Richard Epstein, the Peter and Kirsten Bedford Senior Fellow at the Hoover Institution, looks at the IRS's abuse of the permit power and how that abuse also applies to the FDA, the EPA, and local zoning ordinances.
The impeachment proceedings against President Trump has now reached the Senate and to help our viewers navigate the legal and political issues surrounding it, Peter Robinson sits down with the Hoover Institution’s Visiting Fellow John Yoo and Senior Fellow Richard Epstein, two of the foremost legal scholars in the country.
Richard Epstein, the Peter and Kirsten Bedford Senior Fellow at the Hoover Institution and a member of its Property Rights, Freedom, and Prosperity Task Force, notes that the conscious decision to make Apple the focal point of a special investigation offers a bittersweet commentary on the fragile state of the US political economy.
Don't thank Republicans, business leaders or the media for saving the U.S. . . .
As the second impeachment trial of Donald Trump begins, what’s the path forward for the Republican Party—distance itself from Trump and risk losing his fan base, or embrace Trump and further alienate suburbanites and college-educated voters? Peter Robinson, the Hoover Institution’s Murdoch Distinguished Policy Fellow and host of Uncommon Knowledge (and a former Reagan White House speechwriter), joins Hoover senior fellows Niall Ferguson, H. R. McMaster and John Cochrane to discuss the GOP’s brand, their shared memories of the late George Shultz, and one fellow’s disdain for the Super Bowl and the American version of “football.”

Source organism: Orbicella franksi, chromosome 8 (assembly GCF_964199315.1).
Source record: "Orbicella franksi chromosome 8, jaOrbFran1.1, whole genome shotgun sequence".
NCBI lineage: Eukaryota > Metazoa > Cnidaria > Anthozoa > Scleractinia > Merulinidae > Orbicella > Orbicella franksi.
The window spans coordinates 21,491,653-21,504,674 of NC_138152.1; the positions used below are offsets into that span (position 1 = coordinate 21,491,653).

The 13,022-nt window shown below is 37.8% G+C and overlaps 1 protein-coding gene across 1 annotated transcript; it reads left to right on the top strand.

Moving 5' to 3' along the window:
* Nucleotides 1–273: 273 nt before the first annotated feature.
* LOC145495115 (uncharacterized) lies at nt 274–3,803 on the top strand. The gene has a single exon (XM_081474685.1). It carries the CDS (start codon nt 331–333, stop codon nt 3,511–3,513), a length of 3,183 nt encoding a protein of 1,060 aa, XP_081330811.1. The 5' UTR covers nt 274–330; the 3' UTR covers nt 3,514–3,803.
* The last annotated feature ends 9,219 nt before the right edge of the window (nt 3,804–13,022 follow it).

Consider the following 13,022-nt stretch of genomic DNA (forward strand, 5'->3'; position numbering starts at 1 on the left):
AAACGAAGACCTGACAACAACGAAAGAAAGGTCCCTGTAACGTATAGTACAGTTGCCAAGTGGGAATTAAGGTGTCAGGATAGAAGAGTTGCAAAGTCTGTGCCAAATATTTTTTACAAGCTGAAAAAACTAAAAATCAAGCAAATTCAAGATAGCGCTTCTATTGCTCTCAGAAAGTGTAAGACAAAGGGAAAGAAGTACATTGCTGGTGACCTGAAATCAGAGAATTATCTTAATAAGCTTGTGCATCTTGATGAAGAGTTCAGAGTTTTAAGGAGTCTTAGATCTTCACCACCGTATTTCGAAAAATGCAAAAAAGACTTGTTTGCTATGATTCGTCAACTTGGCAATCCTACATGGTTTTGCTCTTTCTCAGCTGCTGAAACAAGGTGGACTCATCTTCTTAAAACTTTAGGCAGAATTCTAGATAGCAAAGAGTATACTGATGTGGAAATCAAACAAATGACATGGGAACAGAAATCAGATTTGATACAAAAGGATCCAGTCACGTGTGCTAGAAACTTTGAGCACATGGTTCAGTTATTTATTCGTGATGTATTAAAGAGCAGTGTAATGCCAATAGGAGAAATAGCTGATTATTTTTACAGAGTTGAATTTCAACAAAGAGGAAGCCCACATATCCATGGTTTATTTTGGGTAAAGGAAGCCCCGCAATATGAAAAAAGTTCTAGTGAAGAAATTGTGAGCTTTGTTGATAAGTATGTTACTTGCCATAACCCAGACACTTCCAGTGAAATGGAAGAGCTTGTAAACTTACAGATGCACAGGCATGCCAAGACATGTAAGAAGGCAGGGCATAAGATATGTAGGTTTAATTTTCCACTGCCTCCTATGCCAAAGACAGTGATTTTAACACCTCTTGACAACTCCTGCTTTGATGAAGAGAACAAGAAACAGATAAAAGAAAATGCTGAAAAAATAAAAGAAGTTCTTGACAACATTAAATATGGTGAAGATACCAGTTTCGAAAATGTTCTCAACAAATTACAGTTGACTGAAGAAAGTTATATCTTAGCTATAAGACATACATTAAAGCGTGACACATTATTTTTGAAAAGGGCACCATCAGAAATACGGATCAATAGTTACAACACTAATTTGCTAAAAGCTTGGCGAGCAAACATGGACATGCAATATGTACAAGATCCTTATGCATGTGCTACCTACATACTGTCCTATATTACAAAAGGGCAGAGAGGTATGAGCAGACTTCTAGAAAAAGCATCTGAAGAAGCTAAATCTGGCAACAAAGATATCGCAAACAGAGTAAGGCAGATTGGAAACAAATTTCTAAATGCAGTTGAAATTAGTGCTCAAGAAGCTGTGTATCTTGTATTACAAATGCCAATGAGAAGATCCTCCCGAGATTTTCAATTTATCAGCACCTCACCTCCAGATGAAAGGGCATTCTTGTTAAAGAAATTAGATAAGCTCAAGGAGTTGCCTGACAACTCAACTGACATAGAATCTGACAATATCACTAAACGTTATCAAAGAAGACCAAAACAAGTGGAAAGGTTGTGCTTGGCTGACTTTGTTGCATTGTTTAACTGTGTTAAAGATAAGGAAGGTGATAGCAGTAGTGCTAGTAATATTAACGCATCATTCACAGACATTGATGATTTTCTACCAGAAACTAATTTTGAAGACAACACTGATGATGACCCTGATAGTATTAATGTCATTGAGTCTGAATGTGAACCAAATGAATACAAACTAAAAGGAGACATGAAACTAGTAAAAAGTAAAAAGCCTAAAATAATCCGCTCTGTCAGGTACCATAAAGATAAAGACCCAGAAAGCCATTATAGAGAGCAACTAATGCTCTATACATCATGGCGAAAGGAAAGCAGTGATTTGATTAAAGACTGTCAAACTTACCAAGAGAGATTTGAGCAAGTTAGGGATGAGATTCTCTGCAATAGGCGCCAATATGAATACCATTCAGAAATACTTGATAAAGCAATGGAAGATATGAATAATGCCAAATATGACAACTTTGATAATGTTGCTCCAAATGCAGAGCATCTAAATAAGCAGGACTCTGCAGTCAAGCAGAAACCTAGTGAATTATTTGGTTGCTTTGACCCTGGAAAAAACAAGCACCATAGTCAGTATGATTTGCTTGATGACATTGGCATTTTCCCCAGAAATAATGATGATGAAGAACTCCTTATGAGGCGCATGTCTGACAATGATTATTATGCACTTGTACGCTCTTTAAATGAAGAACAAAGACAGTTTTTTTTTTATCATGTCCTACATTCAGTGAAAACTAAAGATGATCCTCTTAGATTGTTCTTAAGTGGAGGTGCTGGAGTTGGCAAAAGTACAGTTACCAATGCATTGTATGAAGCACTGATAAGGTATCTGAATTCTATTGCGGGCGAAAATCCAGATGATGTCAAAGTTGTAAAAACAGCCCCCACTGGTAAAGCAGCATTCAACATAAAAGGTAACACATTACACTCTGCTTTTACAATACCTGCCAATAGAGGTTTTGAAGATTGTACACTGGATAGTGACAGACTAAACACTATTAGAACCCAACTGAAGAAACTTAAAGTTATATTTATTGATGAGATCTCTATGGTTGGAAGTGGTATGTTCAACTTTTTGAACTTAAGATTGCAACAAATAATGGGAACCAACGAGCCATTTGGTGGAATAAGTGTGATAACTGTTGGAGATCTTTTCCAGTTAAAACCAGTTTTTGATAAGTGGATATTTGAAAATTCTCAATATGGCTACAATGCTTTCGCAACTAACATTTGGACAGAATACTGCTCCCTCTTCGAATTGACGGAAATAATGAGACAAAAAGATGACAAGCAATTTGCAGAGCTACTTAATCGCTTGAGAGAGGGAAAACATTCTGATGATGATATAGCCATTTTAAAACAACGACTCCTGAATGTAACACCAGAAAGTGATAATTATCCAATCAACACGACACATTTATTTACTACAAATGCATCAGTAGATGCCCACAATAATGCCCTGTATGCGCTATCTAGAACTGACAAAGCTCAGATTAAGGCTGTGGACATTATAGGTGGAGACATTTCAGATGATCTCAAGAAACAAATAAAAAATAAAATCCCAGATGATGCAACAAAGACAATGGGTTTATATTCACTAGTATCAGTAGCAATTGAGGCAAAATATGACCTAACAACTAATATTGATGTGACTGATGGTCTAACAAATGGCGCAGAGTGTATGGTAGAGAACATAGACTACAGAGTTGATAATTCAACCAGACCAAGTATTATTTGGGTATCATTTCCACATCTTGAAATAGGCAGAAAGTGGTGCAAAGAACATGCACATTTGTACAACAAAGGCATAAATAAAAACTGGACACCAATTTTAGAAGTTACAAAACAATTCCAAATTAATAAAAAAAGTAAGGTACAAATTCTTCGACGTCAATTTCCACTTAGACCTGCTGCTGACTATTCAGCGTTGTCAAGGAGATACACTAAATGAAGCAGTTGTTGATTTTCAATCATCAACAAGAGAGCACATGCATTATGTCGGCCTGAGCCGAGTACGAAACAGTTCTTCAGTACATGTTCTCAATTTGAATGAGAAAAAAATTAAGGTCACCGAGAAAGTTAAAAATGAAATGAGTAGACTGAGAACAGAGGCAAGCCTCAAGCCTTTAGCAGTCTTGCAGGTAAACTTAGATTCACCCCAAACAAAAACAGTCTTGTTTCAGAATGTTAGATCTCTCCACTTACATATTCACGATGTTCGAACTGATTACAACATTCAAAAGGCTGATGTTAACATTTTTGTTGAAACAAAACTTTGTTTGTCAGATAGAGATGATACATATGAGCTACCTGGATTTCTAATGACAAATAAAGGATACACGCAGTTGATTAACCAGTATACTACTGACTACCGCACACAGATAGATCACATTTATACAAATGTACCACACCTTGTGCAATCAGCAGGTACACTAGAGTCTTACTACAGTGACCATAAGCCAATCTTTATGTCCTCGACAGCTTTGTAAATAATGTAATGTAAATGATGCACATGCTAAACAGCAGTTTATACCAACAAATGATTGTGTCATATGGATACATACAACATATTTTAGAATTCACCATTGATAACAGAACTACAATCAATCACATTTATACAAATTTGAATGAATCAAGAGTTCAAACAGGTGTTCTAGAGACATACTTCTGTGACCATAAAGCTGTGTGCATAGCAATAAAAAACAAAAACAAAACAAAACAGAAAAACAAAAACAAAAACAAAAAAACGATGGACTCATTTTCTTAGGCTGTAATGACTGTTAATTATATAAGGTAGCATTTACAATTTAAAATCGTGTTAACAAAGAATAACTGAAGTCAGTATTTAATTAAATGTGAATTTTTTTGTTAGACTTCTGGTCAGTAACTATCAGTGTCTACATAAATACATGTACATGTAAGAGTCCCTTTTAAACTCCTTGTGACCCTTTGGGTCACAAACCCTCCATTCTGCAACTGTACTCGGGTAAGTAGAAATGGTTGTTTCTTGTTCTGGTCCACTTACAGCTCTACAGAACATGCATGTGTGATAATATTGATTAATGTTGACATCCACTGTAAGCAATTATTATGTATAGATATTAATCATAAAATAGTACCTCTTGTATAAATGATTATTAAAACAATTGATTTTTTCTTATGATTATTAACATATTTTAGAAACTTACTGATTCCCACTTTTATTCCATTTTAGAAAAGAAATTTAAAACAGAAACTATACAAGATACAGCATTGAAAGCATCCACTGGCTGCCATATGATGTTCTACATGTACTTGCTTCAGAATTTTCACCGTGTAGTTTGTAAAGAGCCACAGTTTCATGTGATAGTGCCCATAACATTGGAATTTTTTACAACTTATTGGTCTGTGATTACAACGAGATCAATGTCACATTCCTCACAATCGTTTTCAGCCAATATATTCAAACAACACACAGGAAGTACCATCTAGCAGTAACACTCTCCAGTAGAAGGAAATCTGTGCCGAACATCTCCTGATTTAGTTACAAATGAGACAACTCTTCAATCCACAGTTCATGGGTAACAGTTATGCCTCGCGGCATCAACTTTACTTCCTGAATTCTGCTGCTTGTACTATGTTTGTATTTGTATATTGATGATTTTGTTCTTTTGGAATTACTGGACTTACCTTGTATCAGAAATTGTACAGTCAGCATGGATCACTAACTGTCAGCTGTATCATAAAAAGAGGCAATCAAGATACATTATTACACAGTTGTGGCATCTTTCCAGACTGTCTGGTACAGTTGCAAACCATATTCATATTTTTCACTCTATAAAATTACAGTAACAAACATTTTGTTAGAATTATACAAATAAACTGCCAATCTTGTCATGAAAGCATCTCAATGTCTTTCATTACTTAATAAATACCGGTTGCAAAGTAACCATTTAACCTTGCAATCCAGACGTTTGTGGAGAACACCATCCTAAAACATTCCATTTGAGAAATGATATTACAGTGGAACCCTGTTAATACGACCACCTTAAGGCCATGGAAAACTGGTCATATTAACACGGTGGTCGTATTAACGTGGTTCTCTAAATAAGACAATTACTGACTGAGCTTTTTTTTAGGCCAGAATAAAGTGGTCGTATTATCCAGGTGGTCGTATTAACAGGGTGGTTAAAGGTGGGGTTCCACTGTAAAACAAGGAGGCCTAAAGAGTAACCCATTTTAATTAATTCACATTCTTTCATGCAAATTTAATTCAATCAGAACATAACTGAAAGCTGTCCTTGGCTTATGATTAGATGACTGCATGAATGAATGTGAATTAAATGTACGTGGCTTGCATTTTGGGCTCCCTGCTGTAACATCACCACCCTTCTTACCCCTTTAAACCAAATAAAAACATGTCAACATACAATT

To succeed in the war on terror, Philip Bobbitt insists, the West needs an entirely new conceptual framework.
By Peter Robinson.
This week, on Uncommon Knowledge with Peter Robinson, Senate minority leader Mitch McConnell discusses why the glacial pace of deliberations and decisions in the Senate is a feature, not a bug.
“Once it was clear the president was going to try to turn us into a Western European country as rapidly as he could, about the only strategy you have left when your opposition has a forty-seat majority in the House. . . . We knew we couldn’t stop the agenda. But we thought we had a chance of creating a national debate about whether all of this excess was appropriate. And the key to having a debate, frankly and candidly, was to deny the president, if possible, the opportunity to have any of these things be considered bipartisan.” (37:41)
What does the Constitution allow in terms of executive power and impeachment proceedings?